Quick turnaround leaves us wondering which team is next
TAMPA, Fla. (AP) -- In war rooms around the NFL, the plotting already has begun. The success of the Ravens and Giants gives hope to everybody else, because the age of dynasties is dead.
A year ago, Baltimore was 8-8 and New York 7-9. If they can go from mediocrity to the Super Bowl this fast, why not other teams?
Why not New Orleans, which has been the host of the Super Bowl so often but has never played in it?
Why not Kansas City or Detroit or the New York Jets, each with a new coach?
Why not anybody?
Suddenly, the Super Bowl has turned into a game of one-shot wonders. In this era of free agency, salary caps and NFL parity, six teams have made it to this game in the last three years. That leaves 25 to go -- and one more when Houston begins play in 2002 -- and those others think about it all the time.
That's not to say that teams with multiple needs will turn things around instantly.
"You've got to have component parts," Polian said. "The Giants and Ravens were five years in building. It takes time. If you look at it from a football person's perspective, you see two teams with extraordinary defenses. That's what got them there. The question remains if just anybody can get there."
There are plenty of anybodies ready to step up and try, some of them just as inconspicuous now as the Ravens and Giants were a year ago.
Washington invested $100 million in a fistful of fancy free agents and was rewarded with an 8-8 non-playoff season for its trouble. But that's exactly where next-door neighbor Baltimore was a year ago.
Jacksonville struggled through a 7-9 season, out of the playoffs a year after playing in the AFC championship game. But that's where the Giants were last year.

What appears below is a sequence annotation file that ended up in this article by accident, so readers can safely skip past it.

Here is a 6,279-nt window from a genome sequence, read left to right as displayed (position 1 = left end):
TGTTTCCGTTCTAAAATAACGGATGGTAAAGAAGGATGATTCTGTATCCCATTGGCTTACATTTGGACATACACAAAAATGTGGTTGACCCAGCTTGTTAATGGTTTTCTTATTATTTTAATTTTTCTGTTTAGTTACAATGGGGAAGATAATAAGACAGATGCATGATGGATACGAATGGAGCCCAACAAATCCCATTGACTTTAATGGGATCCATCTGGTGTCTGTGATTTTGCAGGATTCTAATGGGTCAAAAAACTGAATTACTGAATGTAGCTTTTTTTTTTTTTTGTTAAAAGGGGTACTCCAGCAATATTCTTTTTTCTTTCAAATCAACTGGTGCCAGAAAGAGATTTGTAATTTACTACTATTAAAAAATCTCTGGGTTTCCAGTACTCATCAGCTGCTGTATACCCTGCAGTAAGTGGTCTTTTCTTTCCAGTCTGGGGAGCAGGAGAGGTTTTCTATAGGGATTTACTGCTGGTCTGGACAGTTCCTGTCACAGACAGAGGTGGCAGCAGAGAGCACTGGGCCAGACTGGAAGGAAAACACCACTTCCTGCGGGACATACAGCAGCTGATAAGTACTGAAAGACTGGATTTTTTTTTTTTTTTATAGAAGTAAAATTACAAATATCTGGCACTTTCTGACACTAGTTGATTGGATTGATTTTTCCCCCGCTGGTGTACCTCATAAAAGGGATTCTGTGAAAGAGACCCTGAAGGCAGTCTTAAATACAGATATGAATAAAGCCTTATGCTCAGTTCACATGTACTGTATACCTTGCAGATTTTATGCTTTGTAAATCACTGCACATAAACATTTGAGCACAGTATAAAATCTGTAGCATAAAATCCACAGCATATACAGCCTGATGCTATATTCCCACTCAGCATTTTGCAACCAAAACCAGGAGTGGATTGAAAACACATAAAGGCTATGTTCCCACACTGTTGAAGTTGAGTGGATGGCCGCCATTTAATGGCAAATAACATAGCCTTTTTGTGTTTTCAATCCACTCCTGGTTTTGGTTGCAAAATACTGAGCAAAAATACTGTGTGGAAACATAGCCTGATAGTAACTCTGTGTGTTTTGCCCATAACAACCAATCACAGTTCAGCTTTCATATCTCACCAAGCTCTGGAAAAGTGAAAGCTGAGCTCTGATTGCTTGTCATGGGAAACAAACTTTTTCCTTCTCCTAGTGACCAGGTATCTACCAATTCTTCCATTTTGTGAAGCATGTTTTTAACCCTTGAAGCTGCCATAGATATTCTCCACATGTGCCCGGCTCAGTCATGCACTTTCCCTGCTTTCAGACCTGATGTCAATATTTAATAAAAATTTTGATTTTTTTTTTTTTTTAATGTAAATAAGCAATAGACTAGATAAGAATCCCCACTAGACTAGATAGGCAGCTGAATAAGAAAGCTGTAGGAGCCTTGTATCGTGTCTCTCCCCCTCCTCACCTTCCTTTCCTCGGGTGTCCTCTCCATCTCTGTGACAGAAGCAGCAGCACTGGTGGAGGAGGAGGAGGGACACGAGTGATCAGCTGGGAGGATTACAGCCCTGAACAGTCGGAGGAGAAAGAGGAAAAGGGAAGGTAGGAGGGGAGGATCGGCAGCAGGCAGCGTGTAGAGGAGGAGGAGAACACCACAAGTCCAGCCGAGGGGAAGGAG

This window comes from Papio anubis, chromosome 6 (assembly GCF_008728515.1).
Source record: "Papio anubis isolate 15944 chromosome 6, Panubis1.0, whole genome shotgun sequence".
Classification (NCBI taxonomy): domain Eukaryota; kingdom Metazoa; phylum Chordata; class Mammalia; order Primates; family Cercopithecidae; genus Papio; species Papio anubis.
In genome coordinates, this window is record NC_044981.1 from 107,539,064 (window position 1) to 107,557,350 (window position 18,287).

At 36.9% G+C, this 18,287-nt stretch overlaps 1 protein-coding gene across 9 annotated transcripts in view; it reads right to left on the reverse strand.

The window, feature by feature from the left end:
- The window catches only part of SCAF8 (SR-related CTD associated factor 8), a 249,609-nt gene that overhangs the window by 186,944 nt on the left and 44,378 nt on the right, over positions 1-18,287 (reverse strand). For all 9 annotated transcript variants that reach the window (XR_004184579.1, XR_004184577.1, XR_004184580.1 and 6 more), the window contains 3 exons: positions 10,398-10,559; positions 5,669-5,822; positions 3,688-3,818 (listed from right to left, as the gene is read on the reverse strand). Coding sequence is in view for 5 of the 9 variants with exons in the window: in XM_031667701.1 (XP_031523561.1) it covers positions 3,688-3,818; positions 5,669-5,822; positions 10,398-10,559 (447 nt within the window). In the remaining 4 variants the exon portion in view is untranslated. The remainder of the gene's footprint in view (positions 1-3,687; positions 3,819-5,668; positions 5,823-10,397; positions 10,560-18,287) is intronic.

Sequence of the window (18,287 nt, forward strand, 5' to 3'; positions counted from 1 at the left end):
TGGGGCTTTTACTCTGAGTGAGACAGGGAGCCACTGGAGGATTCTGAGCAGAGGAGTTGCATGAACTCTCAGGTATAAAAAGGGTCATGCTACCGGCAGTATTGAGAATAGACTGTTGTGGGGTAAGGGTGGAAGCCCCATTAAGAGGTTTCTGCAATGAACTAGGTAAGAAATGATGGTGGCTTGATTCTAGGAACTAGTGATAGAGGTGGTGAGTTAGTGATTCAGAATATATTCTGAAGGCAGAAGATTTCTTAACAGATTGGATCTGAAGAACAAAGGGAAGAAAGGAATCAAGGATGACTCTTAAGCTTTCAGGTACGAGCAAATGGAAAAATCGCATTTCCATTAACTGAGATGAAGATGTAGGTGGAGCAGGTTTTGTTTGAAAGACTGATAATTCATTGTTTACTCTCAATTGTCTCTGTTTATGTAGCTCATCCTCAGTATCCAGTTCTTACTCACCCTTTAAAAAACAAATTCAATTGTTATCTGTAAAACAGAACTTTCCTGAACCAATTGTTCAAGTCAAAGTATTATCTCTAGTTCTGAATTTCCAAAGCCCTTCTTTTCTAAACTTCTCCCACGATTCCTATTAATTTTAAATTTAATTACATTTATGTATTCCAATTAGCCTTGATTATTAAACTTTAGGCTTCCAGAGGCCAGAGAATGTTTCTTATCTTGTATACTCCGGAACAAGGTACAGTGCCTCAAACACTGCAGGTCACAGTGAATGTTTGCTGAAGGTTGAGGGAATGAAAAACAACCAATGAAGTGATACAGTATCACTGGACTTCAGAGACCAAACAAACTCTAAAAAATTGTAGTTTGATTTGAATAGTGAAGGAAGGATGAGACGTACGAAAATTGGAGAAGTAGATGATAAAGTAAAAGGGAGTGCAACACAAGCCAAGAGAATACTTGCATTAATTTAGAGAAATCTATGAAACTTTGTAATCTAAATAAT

Maybe the surprise team next season will be Buffalo, 8-8 and starting over with new GM Tom Donahoe set to hire a new coach after the Super Bowl. Maybe Carolina, 7-9, which played for the NFC championship in 1996 before falling back in the pack in the last few years.
Perhaps Minnesota and Oakland, both a game away after big seasons. It would be a good idea, though, to score more than a field goal between them if they want another chance in the conference championships next season.
Polian constructed the league's last great dynasty as general manager of Buffalo's four consecutive Super Bowl teams from 1991-94.
"That will never be equaled," he said.
He loves the parity the NFL has created.
"The beauty of this system is that even though it has a lot of drawbacks, it's a great equalizer," he said. "By its nature, it erodes good teams. Teams can't stay long. Green Bay is an example. They made two straight Super Bowls, but the Packers were clearly eroded by the cap.
"It gives everybody a chance to be successful, a chance to feel they can be successful."
Giants linebacker Michael Barrow knows what's up.
"The way the NFL works it, we're No. 1 this year so now we'll play a No. 1 schedule," he said. "That will make it harder to get back next year. That's the way the league wants it. Every team has a chance. In the '70s, you had Pittsburgh. In the '80s, you had San Francisco and Dallas. Now it could be anybody."
There is a different look about the league in this climate of equal opportunity football. Pittsburgh's four Super Bowl championships in six years and San Francisco's five titles are history, the architects of those titles safely enshrined in the Hall of Fame.
Randy Cross played on three of the 49ers' championship teams and now works as a broadcaster for CBS. He likes the changes in the NFL.
"Dynasties as we knew them will cease to exist and that's good," Cross said. "But for all the bells and whistles of free agency, all the negatives, if you look at the cast of characters, the basic core teams are still there. We don't have the 49ers, Cowboys and Steelers, but the rivalries are still there. The fans still have teams to hate. There is no America's Team and that's good."
What we have now is a roller-coaster ride with teams like the St. Louis Rams, who went from 4-12 one year to Super Bowl champs the next to first-round playoff casualties this season.
The end of the era of dynasties might be one of the great strengths of the NFL. No team is a sure thing. The New York Yankees don't play in this league. And neither do the old Steelers or 49ers.